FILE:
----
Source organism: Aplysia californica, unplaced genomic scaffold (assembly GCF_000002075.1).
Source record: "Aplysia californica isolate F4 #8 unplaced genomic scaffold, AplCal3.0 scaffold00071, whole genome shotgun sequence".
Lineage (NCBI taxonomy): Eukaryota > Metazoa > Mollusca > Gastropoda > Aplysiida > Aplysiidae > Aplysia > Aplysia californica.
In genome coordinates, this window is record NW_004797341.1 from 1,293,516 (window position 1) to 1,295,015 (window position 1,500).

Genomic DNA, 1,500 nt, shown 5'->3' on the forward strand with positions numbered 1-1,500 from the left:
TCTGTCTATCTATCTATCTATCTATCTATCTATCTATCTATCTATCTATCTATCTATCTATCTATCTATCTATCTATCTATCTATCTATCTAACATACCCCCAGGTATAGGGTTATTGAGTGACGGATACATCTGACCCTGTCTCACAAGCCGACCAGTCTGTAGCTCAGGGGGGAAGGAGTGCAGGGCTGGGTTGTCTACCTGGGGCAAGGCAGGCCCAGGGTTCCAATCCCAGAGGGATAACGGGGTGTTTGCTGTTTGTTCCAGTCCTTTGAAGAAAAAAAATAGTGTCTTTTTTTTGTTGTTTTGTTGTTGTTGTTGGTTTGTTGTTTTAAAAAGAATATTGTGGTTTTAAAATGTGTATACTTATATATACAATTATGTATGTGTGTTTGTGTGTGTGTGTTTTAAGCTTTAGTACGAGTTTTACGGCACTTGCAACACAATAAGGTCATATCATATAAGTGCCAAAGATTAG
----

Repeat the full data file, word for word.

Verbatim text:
Source organism: Aplysia californica, unplaced genomic scaffold (assembly GCF_000002075.1).
Source record: "Aplysia californica isolate F4 #8 unplaced genomic scaffold, AplCal3.0 scaffold00071, whole genome shotgun sequence".
Lineage (NCBI taxonomy): Eukaryota > Metazoa > Mollusca > Gastropoda > Aplysiida > Aplysiidae > Aplysia > Aplysia californica.
In genome coordinates, this window is record NW_004797341.1 from 1,293,516 (window position 1) to 1,295,015 (window position 1,500).

Genomic DNA, 1,500 nt, shown 5'->3' on the forward strand with positions numbered 1-1,500 from the left:
TCTGTCTATCTATCTATCTATCTATCTATCTATCTATCTATCTATCTATCTATCTATCTATCTATCTATCTATCTATCTATCTATCTATCTAACATACCCCCAGGTATAGGGTTATTGAGTGACGGATACATCTGACCCTGTCTCACAAGCCGACCAGTCTGTAGCTCAGGGGGGAAGGAGTGCAGGGCTGGGTTGTCTACCTGGGGCAAGGCAGGCCCAGGGTTCCAATCCCAGAGGGATAACGGGGTGTTTGCTGTTTGTTCCAGTCCTTTGAAGAAAAAAAATAGTGTCTTTTTTTTGTTGTTTTGTTGTTGTTGTTGGTTTGTTGTTTTAAAAAGAATATTGTGGTTTTAAAATGTGTATACTTATATATACAATTATGTATGTGTGTTTGTGTGTGTGTGTTTTAAGCTTTAGTACGAGTTTTACGGCACTTGCAACACAATAAGGTCATATCATATAAGTGCCAAAGATTAG